Finally, if you want to infuse your own texts into an exercise, then check out the Themes Statement handout. Substitute your own poems, short stories, nonfiction articles, books, etc. for the titles included there. The handout mentions a simple list of universal themes which may prove useful as an ongoing reference.

More About The Honest Truth

Fans of Counting by 7s and Wonder will love The Honest Truth. Teachers will as well, not just for its complex and compelling story line, but its models of exemplary writing.

The book contains many fantastic passages, but I found a few to be especially compelling. Students will come to understand the power of repetition in passages such as this one: 

Jess sat down and, after a few false starts, Mark's mom told her everything. She told her about the last call from the doctor and what he'd told her. She told her about how Mark had taken it...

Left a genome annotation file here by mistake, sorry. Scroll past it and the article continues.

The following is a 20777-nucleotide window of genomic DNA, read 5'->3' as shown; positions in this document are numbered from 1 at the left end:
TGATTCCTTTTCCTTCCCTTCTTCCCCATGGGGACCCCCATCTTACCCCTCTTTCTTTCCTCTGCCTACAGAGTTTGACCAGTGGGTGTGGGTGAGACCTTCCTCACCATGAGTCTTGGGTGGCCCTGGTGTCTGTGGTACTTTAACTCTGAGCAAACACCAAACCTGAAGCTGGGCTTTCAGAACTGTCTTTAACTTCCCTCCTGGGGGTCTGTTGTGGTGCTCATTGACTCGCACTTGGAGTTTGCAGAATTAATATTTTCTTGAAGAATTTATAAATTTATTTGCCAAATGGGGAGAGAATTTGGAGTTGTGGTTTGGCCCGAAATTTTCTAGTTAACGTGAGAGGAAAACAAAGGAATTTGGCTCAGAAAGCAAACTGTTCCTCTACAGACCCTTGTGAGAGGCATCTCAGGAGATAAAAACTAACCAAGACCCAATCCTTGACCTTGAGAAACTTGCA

Mark's mom sat looking down at her hands, at her fingers tied tight together. They were a mom's hands, soft, with only small wrinkles, and chipping polish on the nails. They were empty with only themselves to hold. (pp. 69-70) 

Or the use of sentence fragments:

While we waited in the gloomy afternoon, several more people showed up and joined us. An older couple with no climbing gear but three cameras and a pair of binoculars. A family with two little kids that ran around and screamed. An old guy with a walking stick who was so lean and healthy looking he looked like he could walk a thousand miles without hardly noticing. (p. 96)

Or action:

At the last second, just before my body hit the black water, I gulped one great big breath of air. I filled my lungs, and then the freezing water grabbed my body and did its frigid best to stop my heart. 

The water was more than cold. It was ice that moved. It was strong and fast and there was nothing I could do. I would have screamed,but the cold was squeezing my lungs like a black fist. For one second I saw Beau looking down at me from the log, getting smaller as I rushed away, and then the water spun me and I was gone. The last I saw of him, his front legs were already in the air. He was jumping in after me. (p. 123)